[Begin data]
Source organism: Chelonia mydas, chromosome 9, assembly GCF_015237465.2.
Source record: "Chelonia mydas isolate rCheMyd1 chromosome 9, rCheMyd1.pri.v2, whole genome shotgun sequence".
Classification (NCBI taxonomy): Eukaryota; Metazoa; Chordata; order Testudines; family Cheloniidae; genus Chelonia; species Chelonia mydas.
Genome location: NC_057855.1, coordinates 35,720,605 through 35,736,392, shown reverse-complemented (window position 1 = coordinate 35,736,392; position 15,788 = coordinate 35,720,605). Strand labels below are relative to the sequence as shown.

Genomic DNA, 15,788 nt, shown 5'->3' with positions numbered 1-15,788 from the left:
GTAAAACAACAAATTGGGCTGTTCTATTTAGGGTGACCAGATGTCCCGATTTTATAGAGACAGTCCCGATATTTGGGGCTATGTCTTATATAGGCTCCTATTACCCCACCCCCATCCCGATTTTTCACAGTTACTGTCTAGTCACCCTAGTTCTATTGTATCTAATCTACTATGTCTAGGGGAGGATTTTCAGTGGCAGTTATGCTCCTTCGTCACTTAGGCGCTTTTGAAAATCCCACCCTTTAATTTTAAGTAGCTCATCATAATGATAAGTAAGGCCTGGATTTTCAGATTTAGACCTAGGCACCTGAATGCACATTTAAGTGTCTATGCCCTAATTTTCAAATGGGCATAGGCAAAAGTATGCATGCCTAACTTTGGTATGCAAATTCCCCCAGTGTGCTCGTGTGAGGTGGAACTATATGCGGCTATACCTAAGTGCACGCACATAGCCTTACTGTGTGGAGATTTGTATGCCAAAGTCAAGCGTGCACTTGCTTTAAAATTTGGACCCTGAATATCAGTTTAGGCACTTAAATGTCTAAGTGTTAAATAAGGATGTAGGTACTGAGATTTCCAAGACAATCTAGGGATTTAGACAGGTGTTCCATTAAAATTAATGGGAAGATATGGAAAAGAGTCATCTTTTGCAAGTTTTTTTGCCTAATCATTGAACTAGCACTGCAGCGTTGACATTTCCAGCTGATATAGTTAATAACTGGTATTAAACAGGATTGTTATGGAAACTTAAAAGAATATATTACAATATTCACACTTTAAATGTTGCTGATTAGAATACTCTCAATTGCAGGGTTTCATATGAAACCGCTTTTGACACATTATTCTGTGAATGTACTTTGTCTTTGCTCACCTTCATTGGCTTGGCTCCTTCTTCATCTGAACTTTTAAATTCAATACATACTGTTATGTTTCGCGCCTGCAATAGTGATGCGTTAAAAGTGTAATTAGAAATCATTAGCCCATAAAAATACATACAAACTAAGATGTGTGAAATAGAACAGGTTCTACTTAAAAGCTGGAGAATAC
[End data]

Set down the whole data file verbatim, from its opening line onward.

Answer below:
Source organism: Chelonia mydas, chromosome 9, assembly GCF_015237465.2.
Source record: "Chelonia mydas isolate rCheMyd1 chromosome 9, rCheMyd1.pri.v2, whole genome shotgun sequence".
Classification (NCBI taxonomy): Eukaryota; Metazoa; Chordata; order Testudines; family Cheloniidae; genus Chelonia; species Chelonia mydas.
Genome location: NC_057855.1, coordinates 35,720,605 through 35,736,392, shown reverse-complemented (window position 1 = coordinate 35,736,392; position 15,788 = coordinate 35,720,605). Strand labels below are relative to the sequence as shown.

Genomic DNA, 15,788 nt, shown 5'->3' with positions numbered 1-15,788 from the left:
GTAAAACAACAAATTGGGCTGTTCTATTTAGGGTGACCAGATGTCCCGATTTTATAGAGACAGTCCCGATATTTGGGGCTATGTCTTATATAGGCTCCTATTACCCCACCCCCATCCCGATTTTTCACAGTTACTGTCTAGTCACCCTAGTTCTATTGTATCTAATCTACTATGTCTAGGGGAGGATTTTCAGTGGCAGTTATGCTCCTTCGTCACTTAGGCGCTTTTGAAAATCCCACCCTTTAATTTTAAGTAGCTCATCATAATGATAAGTAAGGCCTGGATTTTCAGATTTAGACCTAGGCACCTGAATGCACATTTAAGTGTCTATGCCCTAATTTTCAAATGGGCATAGGCAAAAGTATGCATGCCTAACTTTGGTATGCAAATTCCCCCAGTGTGCTCGTGTGAGGTGGAACTATATGCGGCTATACCTAAGTGCACGCACATAGCCTTACTGTGTGGAGATTTGTATGCCAAAGTCAAGCGTGCACTTGCTTTAAAATTTGGACCCTGAATATCAGTTTAGGCACTTAAATGTCTAAGTGTTAAATAAGGATGTAGGTACTGAGATTTCCAAGACAATCTAGGGATTTAGACAGGTGTTCCATTAAAATTAATGGGAAGATATGGAAAAGAGTCATCTTTTGCAAGTTTTTTTGCCTAATCATTGAACTAGCACTGCAGCGTTGACATTTCCAGCTGATATAGTTAATAACTGGTATTAAACAGGATTGTTATGGAAACTTAAAAGAATATATTACAATATTCACACTTTAAATGTTGCTGATTAGAATACTCTCAATTGCAGGGTTTCATATGAAACCGCTTTTGACACATTATTCTGTGAATGTACTTTGTCTTTGCTCACCTTCATTGGCTTGGCTCCTTCTTCATCTGAACTTTTAAATTCAATACATACTGTTATGTTTCGCGCCTGCAATAGTGATGCGTTAAAAGTGTAATTAGAAATCATTAGCCCATAAAAATACATACAAACTAAGATGTGTGAAATAGAACAGGTTCTACTTAAAAGCTGGAGAATAC